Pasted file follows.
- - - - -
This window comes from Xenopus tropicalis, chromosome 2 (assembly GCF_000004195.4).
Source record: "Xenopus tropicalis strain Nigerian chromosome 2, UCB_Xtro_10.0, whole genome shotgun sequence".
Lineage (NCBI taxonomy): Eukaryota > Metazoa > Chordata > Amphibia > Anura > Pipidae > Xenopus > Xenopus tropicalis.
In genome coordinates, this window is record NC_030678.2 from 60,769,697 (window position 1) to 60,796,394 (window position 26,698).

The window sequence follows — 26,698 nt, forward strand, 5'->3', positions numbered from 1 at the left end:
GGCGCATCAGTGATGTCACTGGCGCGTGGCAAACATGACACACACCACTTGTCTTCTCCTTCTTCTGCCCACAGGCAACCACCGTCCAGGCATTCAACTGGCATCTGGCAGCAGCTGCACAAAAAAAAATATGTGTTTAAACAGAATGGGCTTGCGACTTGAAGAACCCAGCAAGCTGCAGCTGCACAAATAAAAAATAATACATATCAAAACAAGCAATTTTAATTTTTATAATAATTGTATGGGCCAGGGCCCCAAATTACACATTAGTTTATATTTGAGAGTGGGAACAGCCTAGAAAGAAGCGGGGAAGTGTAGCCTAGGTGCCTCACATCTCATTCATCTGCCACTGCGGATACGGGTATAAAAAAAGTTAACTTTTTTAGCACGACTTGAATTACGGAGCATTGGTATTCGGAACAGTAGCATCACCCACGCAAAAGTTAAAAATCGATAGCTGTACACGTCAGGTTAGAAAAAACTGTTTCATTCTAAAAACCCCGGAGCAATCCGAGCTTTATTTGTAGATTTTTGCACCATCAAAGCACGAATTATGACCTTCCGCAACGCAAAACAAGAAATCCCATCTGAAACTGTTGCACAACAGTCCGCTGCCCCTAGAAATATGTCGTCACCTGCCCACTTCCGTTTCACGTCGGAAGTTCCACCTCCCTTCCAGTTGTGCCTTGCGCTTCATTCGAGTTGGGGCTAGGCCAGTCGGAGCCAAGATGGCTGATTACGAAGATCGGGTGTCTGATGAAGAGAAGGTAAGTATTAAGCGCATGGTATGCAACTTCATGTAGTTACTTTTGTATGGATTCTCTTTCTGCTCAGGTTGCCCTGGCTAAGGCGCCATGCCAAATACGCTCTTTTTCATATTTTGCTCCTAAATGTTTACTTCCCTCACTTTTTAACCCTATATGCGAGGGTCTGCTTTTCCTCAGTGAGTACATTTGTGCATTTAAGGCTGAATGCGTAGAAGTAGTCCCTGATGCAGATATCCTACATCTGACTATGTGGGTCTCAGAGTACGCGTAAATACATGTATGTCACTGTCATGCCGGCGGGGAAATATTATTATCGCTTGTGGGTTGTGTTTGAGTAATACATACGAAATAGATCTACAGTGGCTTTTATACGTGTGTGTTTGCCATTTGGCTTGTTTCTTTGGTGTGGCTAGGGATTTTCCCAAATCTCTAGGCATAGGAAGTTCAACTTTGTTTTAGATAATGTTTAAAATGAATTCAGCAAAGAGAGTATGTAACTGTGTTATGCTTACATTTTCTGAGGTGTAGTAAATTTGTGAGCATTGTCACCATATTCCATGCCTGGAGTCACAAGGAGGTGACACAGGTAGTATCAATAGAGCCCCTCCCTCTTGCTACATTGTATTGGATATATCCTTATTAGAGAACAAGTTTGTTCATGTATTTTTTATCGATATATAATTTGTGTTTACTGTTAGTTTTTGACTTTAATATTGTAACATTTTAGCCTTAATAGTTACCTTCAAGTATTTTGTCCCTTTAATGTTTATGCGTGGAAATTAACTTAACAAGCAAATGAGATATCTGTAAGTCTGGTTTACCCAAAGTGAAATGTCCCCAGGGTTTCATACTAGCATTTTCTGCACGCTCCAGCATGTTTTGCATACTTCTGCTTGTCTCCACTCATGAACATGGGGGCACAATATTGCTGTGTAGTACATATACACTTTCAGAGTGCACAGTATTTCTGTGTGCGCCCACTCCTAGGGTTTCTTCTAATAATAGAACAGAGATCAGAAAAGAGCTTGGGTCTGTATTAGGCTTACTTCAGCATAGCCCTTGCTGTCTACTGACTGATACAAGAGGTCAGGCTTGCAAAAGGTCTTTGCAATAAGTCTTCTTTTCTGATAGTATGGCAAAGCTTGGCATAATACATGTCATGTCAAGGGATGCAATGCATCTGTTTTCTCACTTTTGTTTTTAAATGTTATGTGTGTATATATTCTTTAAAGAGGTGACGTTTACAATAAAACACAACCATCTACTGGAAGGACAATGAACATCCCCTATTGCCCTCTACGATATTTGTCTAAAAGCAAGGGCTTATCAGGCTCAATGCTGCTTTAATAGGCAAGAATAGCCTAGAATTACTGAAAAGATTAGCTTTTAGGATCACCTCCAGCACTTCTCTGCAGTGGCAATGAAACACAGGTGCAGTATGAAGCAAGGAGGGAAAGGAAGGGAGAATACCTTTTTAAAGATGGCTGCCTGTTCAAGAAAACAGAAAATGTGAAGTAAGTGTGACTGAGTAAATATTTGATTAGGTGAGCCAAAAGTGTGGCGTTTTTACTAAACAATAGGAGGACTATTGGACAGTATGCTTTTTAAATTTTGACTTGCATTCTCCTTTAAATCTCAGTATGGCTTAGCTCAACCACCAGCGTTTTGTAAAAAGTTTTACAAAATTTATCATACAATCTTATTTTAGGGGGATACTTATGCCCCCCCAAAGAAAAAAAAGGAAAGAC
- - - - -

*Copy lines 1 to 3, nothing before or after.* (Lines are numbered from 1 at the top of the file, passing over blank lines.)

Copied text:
This window comes from Xenopus tropicalis, chromosome 2 (assembly GCF_000004195.4).
Source record: "Xenopus tropicalis strain Nigerian chromosome 2, UCB_Xtro_10.0, whole genome shotgun sequence".
Lineage (NCBI taxonomy): Eukaryota > Metazoa > Chordata > Amphibia > Anura > Pipidae > Xenopus > Xenopus tropicalis.